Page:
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The world is currently experiencing a major sea-change in international order, with an unprecedented transfer of wealth and power from West to East. The reshaping of military-security affairs, economic arrangements and institutional/normative frameworks in our region and beyond will have significant knock-on effects for the ways in which actors gather intelligence, form partnerships and interact with one another in the security landscape. At the same time, states are beginning to make extensive use of new techniques aided by processes of globalisation, from active cyber security measures to information wars. And the threat posed by non-state actors, already a leading challenge for liberal democracies, is intensifying, with considerable impacts on how states calibrate their counterterrorism policies.
Amidst these historic changes, agile and responsive national security policy planning – to identify, assess and respond to external, domestic and transnational threats – is therefore increasingly mandatory. This special edition of the Australian Journal of International Affairs addresses the national security posture of major actors, as well as key themes associated with the contemporary formulation of national security policy.
Join the National Security College in collaboration with the Australian Institute of International Affairs for a panel discussion chaired by Melissa Conley Tyler, the Institute’s National Executive Director, with special guest speaker Professor Michael L’Estrange, co-author of the 2017 Independent Intelligence Review and former Secretary of the Department of Foreign Affairs and Trade. On the panel representing the suite of contributors to the special edition will be Professor Rory Medcalf, Professor Andrew O’Neil, Associate Professor Matthew Sussex and Dr Adam Henschke.
Melissa Conley Tyler was appointed National Executive Director of the Australian Institute of International Affairs in 2006. She is a lawyer and specialist in conflict resolution, including negotiation, mediation and peace education. She was previously Program Manager of the International Conflict Resolution Centre at the University of Melbourne and Senior Fellow of Melbourne Law School. She has an international profile in conflict resolution including membership of the Editorial Board of Conflict Resolution Quarterly.
Michael L’Estrange AO was appointed as co-author of the 2017 Independent Intelligence Review to examine the environment in which the intelligence community operates, and how effectively it serves Australia’s national interests. He was appointed the inaugural Head of College of the National Security College at the Australian National University in December 2009, and served in that capacity until December 2014. Michael L’Estrange has also been a Director of Rio Tinto since September 2014, and is a former Secretary of the Department of Foreign Affairs and Trade.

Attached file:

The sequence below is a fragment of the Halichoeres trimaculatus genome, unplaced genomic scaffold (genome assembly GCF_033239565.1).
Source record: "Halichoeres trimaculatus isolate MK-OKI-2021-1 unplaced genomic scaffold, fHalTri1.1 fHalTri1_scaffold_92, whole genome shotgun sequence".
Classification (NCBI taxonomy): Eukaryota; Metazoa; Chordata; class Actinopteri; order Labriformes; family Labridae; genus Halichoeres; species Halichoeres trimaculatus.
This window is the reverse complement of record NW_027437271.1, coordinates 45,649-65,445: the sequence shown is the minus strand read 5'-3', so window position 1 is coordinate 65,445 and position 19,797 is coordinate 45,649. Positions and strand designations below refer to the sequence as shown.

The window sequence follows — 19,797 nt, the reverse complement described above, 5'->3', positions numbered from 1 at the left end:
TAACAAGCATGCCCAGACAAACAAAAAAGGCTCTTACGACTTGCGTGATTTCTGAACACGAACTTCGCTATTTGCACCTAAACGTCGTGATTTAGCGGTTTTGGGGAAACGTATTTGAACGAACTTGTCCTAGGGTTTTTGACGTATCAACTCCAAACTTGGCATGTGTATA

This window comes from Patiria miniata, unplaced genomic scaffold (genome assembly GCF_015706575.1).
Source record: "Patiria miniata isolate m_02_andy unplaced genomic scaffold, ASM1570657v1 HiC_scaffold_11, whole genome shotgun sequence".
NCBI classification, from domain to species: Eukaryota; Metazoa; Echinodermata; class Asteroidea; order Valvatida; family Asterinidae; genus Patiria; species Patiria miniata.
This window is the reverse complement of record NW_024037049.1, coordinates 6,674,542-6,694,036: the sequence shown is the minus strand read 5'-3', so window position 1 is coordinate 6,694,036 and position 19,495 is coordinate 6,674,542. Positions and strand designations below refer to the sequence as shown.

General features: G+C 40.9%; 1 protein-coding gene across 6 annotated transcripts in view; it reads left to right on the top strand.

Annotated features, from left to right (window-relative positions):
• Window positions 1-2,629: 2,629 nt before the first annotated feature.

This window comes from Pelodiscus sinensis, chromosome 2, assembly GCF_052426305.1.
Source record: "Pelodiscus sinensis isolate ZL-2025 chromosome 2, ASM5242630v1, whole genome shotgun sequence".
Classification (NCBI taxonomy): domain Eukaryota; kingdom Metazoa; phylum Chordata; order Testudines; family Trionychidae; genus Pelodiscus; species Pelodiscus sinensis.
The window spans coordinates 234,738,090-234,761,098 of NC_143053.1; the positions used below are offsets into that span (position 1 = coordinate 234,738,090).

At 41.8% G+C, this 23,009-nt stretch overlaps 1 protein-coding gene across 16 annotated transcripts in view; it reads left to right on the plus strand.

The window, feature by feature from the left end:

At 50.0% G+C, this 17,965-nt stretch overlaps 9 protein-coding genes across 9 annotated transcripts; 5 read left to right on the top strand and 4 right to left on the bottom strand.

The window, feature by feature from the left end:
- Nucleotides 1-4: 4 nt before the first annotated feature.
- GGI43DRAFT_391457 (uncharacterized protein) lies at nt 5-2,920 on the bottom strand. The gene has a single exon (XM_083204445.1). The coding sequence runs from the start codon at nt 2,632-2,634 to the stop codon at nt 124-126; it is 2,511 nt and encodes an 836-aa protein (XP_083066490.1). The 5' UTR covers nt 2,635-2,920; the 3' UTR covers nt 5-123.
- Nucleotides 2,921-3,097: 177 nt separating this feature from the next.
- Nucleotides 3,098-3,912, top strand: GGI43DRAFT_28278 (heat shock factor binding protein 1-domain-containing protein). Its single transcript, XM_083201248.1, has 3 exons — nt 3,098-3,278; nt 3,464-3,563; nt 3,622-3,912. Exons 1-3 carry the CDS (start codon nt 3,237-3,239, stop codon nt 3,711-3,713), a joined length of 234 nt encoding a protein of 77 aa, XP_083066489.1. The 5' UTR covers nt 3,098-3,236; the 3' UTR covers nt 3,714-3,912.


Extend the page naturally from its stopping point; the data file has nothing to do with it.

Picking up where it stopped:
Professor Rory Medcalf has been has been Head of the National Security College at the Australian National University since January 2015. He has more than two decades of experience across diplomacy, intelligence analysis, think tanks and journalism. He was the Director of the International Security Program at the Lowy Institute from 2007 to 2015. Prior to that, Professor Medcalf was a senior strategic analyst with the Office of National Assessments. His experience as an Australian diplomat included a posting to New Delhi, a secondment to the Japanese Ministry of Foreign Affairs, truce monitoring after the civil conflict in Bougainville and policy development on Asian security institutions.
Professor Andrew O’Neil is Dean (Research) and Professor of Political Science in the Griffith Business School. Prior to being appointed Dean in April 2016, he was Head of the School of Government and International Relations (2014-2016) and Director of the Griffith Asia Institute (2010-2014). Before coming to Griffith in 2010, Professor O’Neil was Associate Head (Research) in the Faculty of Social Sciences at Flinders University. Prior to entering academia he worked as a Commonwealth public servant with Australia’s Department of Defence.
Associate Professor Matthew Sussex is the Academic Director at the National Security College. and a Non-Resident Fellow at the Lowy Institute for International Policy. His research specialisations are centred around security studies, with a particular focus on Russia and Eurasia, and incorporate Australian foreign and security policy and great power competition in Asia and Europe.
Dr Adam Henschke is a Lecturer and Graduate Convenor at the ANU National Security College. His main research interests are in ethics and philosophy as they relate to national security, and he has published on military ethics, privacy, surveillance and emerging technologies. He is currently looking at issues that arise at the interface between cyber technologies, national security and ethics. Dr Henschke is an adjunct Research Fellow at the Centre for Applied Philosophy and Public Ethics at Charles Sturt University and is secretary of the Asia Pacific chapter of the International Society of Military Ethics. His sole-authored book, Ethics in the Age of Surveillance, has recently been published by Cambridge University Press.